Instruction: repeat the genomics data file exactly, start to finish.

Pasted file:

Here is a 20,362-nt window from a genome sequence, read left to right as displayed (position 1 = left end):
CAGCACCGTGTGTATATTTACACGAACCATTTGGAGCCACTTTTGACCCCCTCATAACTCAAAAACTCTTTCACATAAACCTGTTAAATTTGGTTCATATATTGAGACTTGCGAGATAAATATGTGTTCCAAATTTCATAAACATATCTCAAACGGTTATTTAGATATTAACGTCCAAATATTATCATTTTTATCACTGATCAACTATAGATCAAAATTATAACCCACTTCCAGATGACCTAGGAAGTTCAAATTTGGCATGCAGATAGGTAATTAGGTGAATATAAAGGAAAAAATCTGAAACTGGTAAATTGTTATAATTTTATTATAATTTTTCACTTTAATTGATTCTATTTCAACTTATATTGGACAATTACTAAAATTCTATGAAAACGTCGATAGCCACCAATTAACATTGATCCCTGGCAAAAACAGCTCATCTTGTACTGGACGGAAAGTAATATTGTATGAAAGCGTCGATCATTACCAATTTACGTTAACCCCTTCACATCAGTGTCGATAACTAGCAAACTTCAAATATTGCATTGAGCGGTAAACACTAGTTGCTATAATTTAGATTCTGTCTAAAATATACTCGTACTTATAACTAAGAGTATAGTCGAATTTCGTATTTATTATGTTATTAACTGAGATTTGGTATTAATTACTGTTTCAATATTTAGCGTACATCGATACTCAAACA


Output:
Here is a 20,362-nt window from a genome sequence, read left to right as displayed (position 1 = left end):
CAGCACCGTGTGTATATTTACACGAACCATTTGGAGCCACTTTTGACCCCCTCATAACTCAAAAACTCTTTCACATAAACCTGTTAAATTTGGTTCATATATTGAGACTTGCGAGATAAATATGTGTTCCAAATTTCATAAACATATCTCAAACGGTTATTTAGATATTAACGTCCAAATATTATCATTTTTATCACTGATCAACTATAGATCAAAATTATAACCCACTTCCAGATGACCTAGGAAGTTCAAATTTGGCATGCAGATAGGTAATTAGGTGAATATAAAGGAAAAAATCTGAAACTGGTAAATTGTTATAATTTTATTATAATTTTTCACTTTAATTGATTCTATTTCAACTTATATTGGACAATTACTAAAATTCTATGAAAACGTCGATAGCCACCAATTAACATTGATCCCTGGCAAAAACAGCTCATCTTGTACTGGACGGAAAGTAATATTGTATGAAAGCGTCGATCATTACCAATTTACGTTAACCCCTTCACATCAGTGTCGATAACTAGCAAACTTCAAATATTGCATTGAGCGGTAAACACTAGTTGCTATAATTTAGATTCTGTCTAAAATATACTCGTACTTATAACTAAGAGTATAGTCGAATTTCGTATTTATTATGTTATTAACTGAGATTTGGTATTAATTACTGTTTCAATATTTAGCGTACATCGATACTCAAACA